I am setting up a web application which uses SSL for all requests. It needs to have room for scaling and also be highly available. It seems that the "recommended" way to handle this is to setup a pair of Layer 4 load balancers for HA, which pass through to a farm of servers for SSL decryption, which then go to a farm of Layer 7 load balancers, and then finally to the web servers. (See: http://1wt.eu/articles/2006_lb/index_09.html)
I've used HAProxy in the past, so I gave that a try with a setup like this. Basically I had
HAProxy in TCP mode => STunnel => HAProxy in HTTP mode => Apache. When I did this, the client IP that was available to apache was that of the 2nd HAProxy server. I could improve that slightly by having STunnel add an X-Forwarded-For header, but that only gave me the IP address of the 1st HAProxy server. I was not able to find a way to let Apache know the original client's IP address.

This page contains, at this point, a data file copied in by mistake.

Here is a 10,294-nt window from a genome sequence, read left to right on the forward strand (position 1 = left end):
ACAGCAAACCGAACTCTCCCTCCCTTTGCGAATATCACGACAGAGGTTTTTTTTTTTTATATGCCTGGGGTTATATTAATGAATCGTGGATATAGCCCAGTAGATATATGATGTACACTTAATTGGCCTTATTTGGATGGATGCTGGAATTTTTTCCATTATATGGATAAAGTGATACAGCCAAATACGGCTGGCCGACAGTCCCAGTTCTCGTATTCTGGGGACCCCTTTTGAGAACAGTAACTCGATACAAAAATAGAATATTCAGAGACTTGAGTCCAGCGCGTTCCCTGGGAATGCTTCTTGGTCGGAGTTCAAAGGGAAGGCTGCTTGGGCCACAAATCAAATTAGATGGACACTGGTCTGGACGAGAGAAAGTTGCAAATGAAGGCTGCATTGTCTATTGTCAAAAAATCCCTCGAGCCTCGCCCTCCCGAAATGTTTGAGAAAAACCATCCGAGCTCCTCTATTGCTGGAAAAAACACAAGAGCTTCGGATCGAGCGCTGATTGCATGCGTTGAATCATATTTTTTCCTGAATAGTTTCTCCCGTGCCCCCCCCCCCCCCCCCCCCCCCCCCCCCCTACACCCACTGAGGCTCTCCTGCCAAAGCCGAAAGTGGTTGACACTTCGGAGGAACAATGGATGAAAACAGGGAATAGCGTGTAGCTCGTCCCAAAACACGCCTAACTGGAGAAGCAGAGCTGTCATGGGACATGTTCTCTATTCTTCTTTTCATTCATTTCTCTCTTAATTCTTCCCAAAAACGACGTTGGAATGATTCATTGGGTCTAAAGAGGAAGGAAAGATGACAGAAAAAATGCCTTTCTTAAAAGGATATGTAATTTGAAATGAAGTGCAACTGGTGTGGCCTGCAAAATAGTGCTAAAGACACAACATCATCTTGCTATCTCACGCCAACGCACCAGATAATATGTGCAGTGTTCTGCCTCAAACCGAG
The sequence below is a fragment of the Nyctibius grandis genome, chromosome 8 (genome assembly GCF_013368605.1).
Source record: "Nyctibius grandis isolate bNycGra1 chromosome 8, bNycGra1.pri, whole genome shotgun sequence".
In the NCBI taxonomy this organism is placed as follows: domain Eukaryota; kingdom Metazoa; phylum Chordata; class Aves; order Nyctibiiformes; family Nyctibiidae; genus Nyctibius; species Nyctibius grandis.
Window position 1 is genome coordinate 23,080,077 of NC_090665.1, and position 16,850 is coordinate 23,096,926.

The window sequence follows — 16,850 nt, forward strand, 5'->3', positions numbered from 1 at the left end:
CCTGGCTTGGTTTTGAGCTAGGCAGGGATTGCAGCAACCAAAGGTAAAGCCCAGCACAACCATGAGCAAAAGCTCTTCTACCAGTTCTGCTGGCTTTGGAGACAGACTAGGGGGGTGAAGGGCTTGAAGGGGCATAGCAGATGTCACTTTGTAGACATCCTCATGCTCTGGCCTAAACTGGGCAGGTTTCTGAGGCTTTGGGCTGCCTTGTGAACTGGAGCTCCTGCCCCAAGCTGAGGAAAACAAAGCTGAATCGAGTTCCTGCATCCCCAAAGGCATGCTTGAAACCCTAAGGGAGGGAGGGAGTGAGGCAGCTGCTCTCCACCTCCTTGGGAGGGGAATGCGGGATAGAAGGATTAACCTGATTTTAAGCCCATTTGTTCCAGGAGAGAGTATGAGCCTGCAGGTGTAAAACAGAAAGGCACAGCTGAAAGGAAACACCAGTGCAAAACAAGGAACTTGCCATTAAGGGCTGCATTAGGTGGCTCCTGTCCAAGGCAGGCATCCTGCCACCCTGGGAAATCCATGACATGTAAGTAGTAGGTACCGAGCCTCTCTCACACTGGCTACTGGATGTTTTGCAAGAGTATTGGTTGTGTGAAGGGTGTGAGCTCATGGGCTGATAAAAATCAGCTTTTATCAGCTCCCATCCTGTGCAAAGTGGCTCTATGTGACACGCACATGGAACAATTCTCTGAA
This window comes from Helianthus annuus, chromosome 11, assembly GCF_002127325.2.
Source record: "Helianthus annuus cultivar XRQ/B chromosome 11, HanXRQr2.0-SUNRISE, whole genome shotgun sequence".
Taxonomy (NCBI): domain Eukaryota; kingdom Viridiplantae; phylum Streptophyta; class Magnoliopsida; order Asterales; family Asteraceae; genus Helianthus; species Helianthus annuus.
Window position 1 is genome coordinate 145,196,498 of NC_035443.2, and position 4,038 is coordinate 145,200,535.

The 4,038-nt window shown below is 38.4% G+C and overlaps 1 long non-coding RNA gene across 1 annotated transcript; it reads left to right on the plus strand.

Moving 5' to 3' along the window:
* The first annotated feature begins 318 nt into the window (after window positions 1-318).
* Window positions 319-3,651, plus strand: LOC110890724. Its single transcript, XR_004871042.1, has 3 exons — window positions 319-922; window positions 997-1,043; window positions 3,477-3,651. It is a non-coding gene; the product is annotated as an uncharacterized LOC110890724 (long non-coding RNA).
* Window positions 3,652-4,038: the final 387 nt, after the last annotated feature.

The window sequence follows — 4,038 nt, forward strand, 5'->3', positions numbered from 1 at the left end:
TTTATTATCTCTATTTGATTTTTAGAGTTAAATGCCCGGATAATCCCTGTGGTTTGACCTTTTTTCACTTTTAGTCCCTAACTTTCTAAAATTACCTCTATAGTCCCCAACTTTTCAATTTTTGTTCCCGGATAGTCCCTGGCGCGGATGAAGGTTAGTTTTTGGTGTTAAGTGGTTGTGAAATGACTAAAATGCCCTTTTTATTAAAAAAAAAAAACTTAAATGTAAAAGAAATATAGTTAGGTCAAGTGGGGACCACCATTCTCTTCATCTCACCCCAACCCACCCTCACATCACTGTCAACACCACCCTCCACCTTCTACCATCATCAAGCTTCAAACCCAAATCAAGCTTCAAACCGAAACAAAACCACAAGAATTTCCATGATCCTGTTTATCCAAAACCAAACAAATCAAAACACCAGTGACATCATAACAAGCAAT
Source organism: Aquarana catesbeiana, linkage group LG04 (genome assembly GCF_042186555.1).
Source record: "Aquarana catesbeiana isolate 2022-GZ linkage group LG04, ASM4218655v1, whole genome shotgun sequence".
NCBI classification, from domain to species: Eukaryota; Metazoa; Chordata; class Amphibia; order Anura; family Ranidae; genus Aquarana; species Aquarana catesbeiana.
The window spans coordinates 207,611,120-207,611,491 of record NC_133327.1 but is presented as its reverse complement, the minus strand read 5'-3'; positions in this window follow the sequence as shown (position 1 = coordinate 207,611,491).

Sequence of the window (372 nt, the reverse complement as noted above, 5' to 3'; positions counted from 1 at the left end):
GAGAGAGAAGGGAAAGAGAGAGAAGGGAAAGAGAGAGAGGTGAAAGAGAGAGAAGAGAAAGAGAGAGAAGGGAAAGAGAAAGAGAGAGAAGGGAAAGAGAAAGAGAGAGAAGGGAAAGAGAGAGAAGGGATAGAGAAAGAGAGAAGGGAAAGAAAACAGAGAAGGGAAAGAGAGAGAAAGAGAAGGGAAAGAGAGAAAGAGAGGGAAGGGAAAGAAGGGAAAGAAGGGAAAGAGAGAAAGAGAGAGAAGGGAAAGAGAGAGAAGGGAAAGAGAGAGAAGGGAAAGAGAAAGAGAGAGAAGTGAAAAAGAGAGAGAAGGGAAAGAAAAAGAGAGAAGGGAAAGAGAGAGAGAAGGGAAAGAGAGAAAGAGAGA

Based on the documentation I have read, I don't think that HAProxy is capable of passing through the original client's IP address in tcp mode. Is that correct? If so, are there any opensource, software load balancers that can do this? If not, are there any commercial/hardware load balancers that can?
I guess I should also note that this load balancer doesn't, strictly, need to be a layer 4 load balancer. I just needs to be able to pass through the SSL traffic to STunnel (or whatever I end up using for SSL decryption).
As a side note, I tried setting it up without the layer 4 load balancer (i.e. STunnel is the first part of the chain). This solved the client IP problem. However, as predicted in the above article, STunnel was the bottleneck. It started losing requests somewhere between 500 and 600 requests per second. And, of course, this can't scale (while maintaining HA) by just adding more boxes. Based on the requirements I have been given, this app should be able to handle peak traffic of 1000-5000 requests per second.